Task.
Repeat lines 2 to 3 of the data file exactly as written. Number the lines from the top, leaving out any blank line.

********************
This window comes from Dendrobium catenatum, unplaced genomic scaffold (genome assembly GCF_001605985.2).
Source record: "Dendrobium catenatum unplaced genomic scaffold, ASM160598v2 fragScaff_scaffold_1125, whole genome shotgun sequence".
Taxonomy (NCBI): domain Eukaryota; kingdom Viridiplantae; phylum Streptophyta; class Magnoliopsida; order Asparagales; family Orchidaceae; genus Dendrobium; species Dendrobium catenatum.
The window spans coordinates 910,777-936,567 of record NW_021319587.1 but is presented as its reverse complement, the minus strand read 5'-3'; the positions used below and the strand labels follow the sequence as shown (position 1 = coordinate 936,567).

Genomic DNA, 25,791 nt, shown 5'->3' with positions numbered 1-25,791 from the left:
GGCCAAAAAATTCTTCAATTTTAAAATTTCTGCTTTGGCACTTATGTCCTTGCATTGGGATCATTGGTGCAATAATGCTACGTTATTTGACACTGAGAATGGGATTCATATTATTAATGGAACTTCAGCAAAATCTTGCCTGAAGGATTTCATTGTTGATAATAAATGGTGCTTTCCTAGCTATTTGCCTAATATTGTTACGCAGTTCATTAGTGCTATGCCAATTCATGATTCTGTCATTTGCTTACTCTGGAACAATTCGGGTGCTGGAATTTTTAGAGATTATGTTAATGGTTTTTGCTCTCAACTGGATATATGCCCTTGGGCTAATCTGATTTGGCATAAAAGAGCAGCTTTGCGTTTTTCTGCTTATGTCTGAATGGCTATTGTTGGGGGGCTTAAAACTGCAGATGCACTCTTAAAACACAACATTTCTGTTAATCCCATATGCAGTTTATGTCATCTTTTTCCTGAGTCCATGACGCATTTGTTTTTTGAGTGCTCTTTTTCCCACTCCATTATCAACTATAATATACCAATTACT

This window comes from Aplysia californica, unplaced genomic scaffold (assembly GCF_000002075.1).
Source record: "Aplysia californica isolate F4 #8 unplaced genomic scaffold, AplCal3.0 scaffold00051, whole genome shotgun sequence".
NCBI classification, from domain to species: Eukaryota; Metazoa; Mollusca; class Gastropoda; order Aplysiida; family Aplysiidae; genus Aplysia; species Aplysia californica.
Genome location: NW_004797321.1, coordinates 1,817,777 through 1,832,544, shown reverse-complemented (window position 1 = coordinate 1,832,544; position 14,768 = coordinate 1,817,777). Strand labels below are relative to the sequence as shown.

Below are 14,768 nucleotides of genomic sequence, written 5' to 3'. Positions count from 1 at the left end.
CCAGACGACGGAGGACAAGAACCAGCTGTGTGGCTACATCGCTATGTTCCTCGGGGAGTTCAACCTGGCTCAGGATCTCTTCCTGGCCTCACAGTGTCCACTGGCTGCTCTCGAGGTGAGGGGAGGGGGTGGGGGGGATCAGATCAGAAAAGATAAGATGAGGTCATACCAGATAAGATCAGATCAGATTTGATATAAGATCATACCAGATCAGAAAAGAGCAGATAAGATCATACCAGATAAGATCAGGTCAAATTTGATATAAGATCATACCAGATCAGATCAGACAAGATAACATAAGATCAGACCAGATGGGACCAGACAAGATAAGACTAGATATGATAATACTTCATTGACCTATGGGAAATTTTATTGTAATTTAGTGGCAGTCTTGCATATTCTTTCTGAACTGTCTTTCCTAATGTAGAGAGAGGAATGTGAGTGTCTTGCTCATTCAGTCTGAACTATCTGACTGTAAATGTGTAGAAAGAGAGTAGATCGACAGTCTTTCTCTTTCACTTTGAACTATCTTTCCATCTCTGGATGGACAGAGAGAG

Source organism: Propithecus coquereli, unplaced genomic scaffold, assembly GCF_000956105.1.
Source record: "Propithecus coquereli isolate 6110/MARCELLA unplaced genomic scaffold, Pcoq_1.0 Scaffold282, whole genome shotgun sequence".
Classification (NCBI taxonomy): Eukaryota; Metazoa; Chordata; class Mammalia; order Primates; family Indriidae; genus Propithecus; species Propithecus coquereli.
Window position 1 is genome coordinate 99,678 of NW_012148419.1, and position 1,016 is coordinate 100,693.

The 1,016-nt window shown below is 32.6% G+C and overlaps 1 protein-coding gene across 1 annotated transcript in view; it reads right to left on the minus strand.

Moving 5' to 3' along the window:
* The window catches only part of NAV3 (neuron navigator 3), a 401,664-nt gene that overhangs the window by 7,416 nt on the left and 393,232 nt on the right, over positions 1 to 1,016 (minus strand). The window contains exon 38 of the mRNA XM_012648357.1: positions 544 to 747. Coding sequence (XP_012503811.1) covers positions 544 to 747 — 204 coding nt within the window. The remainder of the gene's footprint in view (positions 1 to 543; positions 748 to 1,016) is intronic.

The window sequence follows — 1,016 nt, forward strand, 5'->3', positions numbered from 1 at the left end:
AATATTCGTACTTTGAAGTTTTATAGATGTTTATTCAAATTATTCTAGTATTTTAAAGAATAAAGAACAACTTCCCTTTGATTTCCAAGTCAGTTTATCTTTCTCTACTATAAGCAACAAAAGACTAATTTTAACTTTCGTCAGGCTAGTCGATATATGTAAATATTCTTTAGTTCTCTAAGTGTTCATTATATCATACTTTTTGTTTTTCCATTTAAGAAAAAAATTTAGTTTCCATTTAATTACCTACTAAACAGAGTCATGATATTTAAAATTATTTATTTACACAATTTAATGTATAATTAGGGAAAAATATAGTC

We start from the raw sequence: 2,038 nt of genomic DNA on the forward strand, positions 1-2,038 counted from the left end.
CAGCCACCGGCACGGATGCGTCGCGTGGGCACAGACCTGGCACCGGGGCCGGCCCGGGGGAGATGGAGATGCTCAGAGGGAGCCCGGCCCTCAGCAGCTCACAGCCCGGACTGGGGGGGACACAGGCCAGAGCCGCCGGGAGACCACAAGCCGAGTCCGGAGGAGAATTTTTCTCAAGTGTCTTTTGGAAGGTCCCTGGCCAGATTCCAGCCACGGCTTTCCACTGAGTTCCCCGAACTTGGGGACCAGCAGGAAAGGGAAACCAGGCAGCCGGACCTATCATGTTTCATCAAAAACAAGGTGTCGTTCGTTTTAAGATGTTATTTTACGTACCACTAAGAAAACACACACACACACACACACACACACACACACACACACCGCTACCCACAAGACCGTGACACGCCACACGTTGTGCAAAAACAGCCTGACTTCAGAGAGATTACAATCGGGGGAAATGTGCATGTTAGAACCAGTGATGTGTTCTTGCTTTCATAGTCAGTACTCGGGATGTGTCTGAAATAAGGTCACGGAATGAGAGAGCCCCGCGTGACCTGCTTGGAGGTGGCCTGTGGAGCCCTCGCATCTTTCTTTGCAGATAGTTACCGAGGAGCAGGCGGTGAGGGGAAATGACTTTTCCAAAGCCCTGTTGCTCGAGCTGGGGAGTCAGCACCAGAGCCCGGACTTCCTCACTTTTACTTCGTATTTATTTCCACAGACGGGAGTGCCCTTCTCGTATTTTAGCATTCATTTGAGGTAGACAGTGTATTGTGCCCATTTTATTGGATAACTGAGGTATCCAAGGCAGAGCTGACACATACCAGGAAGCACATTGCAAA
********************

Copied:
Source record: "Dendrobium catenatum unplaced genomic scaffold, ASM160598v2 fragScaff_scaffold_1125, whole genome shotgun sequence".
Taxonomy (NCBI): domain Eukaryota; kingdom Viridiplantae; phylum Streptophyta; class Magnoliopsida; order Asparagales; family Orchidaceae; genus Dendrobium; species Dendrobium catenatum.